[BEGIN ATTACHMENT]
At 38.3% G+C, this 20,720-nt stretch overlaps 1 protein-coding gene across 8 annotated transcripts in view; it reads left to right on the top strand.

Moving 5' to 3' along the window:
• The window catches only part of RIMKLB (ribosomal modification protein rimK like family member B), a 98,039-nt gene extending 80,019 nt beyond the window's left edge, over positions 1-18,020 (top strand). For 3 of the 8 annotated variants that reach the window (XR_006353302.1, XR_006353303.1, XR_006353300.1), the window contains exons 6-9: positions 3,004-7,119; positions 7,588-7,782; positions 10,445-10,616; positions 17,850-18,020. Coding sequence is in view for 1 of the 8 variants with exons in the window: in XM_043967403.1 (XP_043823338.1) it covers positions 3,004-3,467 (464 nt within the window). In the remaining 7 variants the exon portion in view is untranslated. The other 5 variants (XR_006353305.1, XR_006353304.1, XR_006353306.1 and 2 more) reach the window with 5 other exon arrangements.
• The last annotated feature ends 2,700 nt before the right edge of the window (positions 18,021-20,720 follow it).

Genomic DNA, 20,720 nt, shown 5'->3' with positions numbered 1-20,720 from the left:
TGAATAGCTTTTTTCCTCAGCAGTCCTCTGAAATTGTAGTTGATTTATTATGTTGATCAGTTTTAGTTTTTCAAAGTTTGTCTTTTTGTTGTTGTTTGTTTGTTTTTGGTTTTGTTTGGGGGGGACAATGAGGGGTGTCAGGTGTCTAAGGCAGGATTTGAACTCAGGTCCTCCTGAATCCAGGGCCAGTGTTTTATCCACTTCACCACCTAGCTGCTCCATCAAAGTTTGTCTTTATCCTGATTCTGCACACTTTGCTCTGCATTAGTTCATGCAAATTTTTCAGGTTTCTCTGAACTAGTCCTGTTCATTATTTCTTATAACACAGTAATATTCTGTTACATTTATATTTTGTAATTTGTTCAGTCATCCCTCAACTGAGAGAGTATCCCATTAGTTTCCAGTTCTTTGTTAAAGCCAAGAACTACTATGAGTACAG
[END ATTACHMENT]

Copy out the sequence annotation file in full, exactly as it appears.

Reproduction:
At 38.3% G+C, this 20,720-nt stretch overlaps 1 protein-coding gene across 8 annotated transcripts in view; it reads left to right on the top strand.

Moving 5' to 3' along the window:
• The window catches only part of RIMKLB (ribosomal modification protein rimK like family member B), a 98,039-nt gene extending 80,019 nt beyond the window's left edge, over positions 1-18,020 (top strand). For 3 of the 8 annotated variants that reach the window (XR_006353302.1, XR_006353303.1, XR_006353300.1), the window contains exons 6-9: positions 3,004-7,119; positions 7,588-7,782; positions 10,445-10,616; positions 17,850-18,020. Coding sequence is in view for 1 of the 8 variants with exons in the window: in XM_043967403.1 (XP_043823338.1) it covers positions 3,004-3,467 (464 nt within the window). In the remaining 7 variants the exon portion in view is untranslated. The other 5 variants (XR_006353305.1, XR_006353304.1, XR_006353306.1 and 2 more) reach the window with 5 other exon arrangements.
• The last annotated feature ends 2,700 nt before the right edge of the window (positions 18,021-20,720 follow it).

Genomic DNA, 20,720 nt, shown 5'->3' with positions numbered 1-20,720 from the left:
TGAATAGCTTTTTTCCTCAGCAGTCCTCTGAAATTGTAGTTGATTTATTATGTTGATCAGTTTTAGTTTTTCAAAGTTTGTCTTTTTGTTGTTGTTTGTTTGTTTTTGGTTTTGTTTGGGGGGGACAATGAGGGGTGTCAGGTGTCTAAGGCAGGATTTGAACTCAGGTCCTCCTGAATCCAGGGCCAGTGTTTTATCCACTTCACCACCTAGCTGCTCCATCAAAGTTTGTCTTTATCCTGATTCTGCACACTTTGCTCTGCATTAGTTCATGCAAATTTTTCAGGTTTCTCTGAACTAGTCCTGTTCATTATTTCTTATAACACAGTAATATTCTGTTACATTTATATTTTGTAATTTGTTCAGTCATCCCTCAACTGAGAGAGTATCCCATTAGTTTCCAGTTCTTTGTTAAAGCCAAGAACTACTATGAGTACAG